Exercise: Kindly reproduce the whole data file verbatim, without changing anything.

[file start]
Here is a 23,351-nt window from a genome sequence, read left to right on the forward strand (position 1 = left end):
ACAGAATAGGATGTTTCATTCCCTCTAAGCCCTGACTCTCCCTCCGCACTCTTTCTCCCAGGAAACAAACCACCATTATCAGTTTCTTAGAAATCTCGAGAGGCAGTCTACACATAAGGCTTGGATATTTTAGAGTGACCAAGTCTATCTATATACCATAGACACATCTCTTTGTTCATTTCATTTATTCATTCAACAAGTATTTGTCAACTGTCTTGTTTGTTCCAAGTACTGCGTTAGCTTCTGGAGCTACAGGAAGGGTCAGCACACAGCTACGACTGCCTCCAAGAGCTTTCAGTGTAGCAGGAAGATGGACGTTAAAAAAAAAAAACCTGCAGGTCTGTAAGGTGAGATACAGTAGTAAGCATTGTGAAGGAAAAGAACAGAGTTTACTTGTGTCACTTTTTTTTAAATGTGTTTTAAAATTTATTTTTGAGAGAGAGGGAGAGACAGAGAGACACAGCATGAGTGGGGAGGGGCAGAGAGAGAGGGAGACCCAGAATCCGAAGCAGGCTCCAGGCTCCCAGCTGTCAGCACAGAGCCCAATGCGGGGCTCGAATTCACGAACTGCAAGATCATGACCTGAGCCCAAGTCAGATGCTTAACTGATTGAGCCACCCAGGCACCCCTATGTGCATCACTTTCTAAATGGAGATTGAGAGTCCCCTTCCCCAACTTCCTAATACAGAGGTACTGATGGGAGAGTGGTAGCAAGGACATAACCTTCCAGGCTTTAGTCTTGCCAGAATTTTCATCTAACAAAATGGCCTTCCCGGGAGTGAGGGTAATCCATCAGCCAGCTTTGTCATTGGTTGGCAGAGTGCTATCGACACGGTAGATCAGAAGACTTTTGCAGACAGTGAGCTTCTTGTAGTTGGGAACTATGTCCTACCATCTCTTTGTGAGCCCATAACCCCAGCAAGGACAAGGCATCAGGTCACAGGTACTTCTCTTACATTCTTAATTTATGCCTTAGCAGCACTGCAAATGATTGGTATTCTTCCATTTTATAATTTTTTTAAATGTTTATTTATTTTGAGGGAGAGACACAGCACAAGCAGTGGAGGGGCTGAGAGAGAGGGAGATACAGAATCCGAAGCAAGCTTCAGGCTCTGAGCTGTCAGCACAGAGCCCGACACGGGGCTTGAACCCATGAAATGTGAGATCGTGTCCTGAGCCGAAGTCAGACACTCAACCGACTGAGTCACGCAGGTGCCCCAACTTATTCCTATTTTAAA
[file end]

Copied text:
Here is a 23,351-nt window from a genome sequence, read left to right on the forward strand (position 1 = left end):
ACAGAATAGGATGTTTCATTCCCTCTAAGCCCTGACTCTCCCTCCGCACTCTTTCTCCCAGGAAACAAACCACCATTATCAGTTTCTTAGAAATCTCGAGAGGCAGTCTACACATAAGGCTTGGATATTTTAGAGTGACCAAGTCTATCTATATACCATAGACACATCTCTTTGTTCATTTCATTTATTCATTCAACAAGTATTTGTCAACTGTCTTGTTTGTTCCAAGTACTGCGTTAGCTTCTGGAGCTACAGGAAGGGTCAGCACACAGCTACGACTGCCTCCAAGAGCTTTCAGTGTAGCAGGAAGATGGACGTTAAAAAAAAAAAACCTGCAGGTCTGTAAGGTGAGATACAGTAGTAAGCATTGTGAAGGAAAAGAACAGAGTTTACTTGTGTCACTTTTTTTTAAATGTGTTTTAAAATTTATTTTTGAGAGAGAGGGAGAGACAGAGAGACACAGCATGAGTGGGGAGGGGCAGAGAGAGAGGGAGACCCAGAATCCGAAGCAGGCTCCAGGCTCCCAGCTGTCAGCACAGAGCCCAATGCGGGGCTCGAATTCACGAACTGCAAGATCATGACCTGAGCCCAAGTCAGATGCTTAACTGATTGAGCCACCCAGGCACCCCTATGTGCATCACTTTCTAAATGGAGATTGAGAGTCCCCTTCCCCAACTTCCTAATACAGAGGTACTGATGGGAGAGTGGTAGCAAGGACATAACCTTCCAGGCTTTAGTCTTGCCAGAATTTTCATCTAACAAAATGGCCTTCCCGGGAGTGAGGGTAATCCATCAGCCAGCTTTGTCATTGGTTGGCAGAGTGCTATCGACACGGTAGATCAGAAGACTTTTGCAGACAGTGAGCTTCTTGTAGTTGGGAACTATGTCCTACCATCTCTTTGTGAGCCCATAACCCCAGCAAGGACAAGGCATCAGGTCACAGGTACTTCTCTTACATTCTTAATTTATGCCTTAGCAGCACTGCAAATGATTGGTATTCTTCCATTTTATAATTTTTTTAAATGTTTATTTATTTTGAGGGAGAGACACAGCACAAGCAGTGGAGGGGCTGAGAGAGAGGGAGATACAGAATCCGAAGCAAGCTTCAGGCTCTGAGCTGTCAGCACAGAGCCCGACACGGGGCTTGAACCCATGAAATGTGAGATCGTGTCCTGAGCCGAAGTCAGACACTCAACCGACTGAGTCACGCAGGTGCCCCAACTTATTCCTATTTTAAA